Justice Liu continues to teach constitutional law as a visiting professor at Harvard Law School. He is an elected member of the American Academy of Arts and Sciences and the American Law Institute. He serves on the Council of the American Law Institute, on the Board of Directors of the James Irvine Foundation, and on the Yale University Council. He has previously served on the California Commission on Access to Justice, the National Academy of Sciences Committee on Science, Technology, and Law, the Board of Trustees of Stanford University, and the governing boards of the American Constitution Society, the National Women’s Law Center, and the Public Welfare Foundation.
Judge Jeffrey S. Sutton, United States Court of Appeals for the Sixth Circuit
Date: Wednesday, June 23nd
Time: 12:00 - 1:00 pm
Location: Zoom Webinar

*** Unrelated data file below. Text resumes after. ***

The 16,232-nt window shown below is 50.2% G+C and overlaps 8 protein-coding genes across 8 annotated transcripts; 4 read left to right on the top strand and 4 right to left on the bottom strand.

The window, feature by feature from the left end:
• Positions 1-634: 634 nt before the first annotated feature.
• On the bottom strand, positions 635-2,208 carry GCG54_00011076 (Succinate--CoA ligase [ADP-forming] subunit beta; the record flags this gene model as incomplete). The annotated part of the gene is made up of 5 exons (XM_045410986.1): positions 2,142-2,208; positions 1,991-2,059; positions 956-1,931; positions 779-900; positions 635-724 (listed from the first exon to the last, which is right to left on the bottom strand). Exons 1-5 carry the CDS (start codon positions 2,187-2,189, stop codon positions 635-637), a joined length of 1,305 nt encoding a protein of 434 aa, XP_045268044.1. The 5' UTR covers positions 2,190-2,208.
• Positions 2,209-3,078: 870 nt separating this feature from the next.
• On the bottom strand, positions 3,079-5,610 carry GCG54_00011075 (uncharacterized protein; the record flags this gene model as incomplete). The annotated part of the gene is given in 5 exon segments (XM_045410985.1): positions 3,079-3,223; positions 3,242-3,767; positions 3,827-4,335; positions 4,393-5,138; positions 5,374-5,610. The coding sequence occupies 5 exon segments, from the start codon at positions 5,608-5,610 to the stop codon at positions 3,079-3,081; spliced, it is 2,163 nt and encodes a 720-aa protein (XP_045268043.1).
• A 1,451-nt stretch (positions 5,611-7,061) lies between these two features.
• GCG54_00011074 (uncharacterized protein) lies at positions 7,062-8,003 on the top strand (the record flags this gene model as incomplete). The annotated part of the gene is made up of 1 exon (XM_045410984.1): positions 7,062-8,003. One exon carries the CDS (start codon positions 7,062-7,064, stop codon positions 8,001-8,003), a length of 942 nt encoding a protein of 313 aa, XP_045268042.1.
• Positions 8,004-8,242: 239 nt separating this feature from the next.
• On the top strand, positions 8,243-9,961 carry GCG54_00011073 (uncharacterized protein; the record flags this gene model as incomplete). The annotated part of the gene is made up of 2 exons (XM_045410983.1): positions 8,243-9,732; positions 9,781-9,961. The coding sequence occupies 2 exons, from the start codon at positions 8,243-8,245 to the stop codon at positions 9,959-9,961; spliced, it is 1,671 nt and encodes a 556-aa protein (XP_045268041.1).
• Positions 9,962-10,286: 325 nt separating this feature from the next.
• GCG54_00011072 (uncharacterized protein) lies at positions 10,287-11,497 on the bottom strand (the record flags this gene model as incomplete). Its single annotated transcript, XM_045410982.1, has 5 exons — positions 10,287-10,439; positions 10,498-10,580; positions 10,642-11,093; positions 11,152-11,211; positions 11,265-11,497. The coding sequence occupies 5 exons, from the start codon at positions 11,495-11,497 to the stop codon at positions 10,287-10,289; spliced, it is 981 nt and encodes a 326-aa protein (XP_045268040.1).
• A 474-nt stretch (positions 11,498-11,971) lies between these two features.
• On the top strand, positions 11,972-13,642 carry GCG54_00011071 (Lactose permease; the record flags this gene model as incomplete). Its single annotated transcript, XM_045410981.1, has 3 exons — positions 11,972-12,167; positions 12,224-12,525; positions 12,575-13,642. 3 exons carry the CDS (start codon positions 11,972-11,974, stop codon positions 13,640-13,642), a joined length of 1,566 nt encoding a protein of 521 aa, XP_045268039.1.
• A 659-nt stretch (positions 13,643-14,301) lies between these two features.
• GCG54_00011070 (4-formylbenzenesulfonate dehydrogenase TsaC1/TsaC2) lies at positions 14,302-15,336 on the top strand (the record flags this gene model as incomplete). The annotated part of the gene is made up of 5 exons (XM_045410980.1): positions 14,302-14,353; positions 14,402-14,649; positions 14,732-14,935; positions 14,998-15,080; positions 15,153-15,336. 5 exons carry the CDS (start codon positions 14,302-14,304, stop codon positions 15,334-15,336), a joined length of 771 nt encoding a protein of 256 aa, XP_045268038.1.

Jeffery S. Sutton has served on the United States Court of Appeals for the Sixth Circuit since 2003. Before that, he was the State Solicitor of Ohio and a partner at Jones Day in Columbus. He has argued twelve cases in the United States Supreme Court and numerous cases in the state supreme courts and federal courts of appeal. Chief Judge Sutton served as a law clerk to Justices Lewis F. Powell, Jr. (Ret.) and Antonin Scalia, as well as Judge Thomas Meskill of the United States Court of Appeals for the Second Circuit. Chief Judge Sutton received his B.A. from Williams College and his J.D. from The Ohio State University College of Law.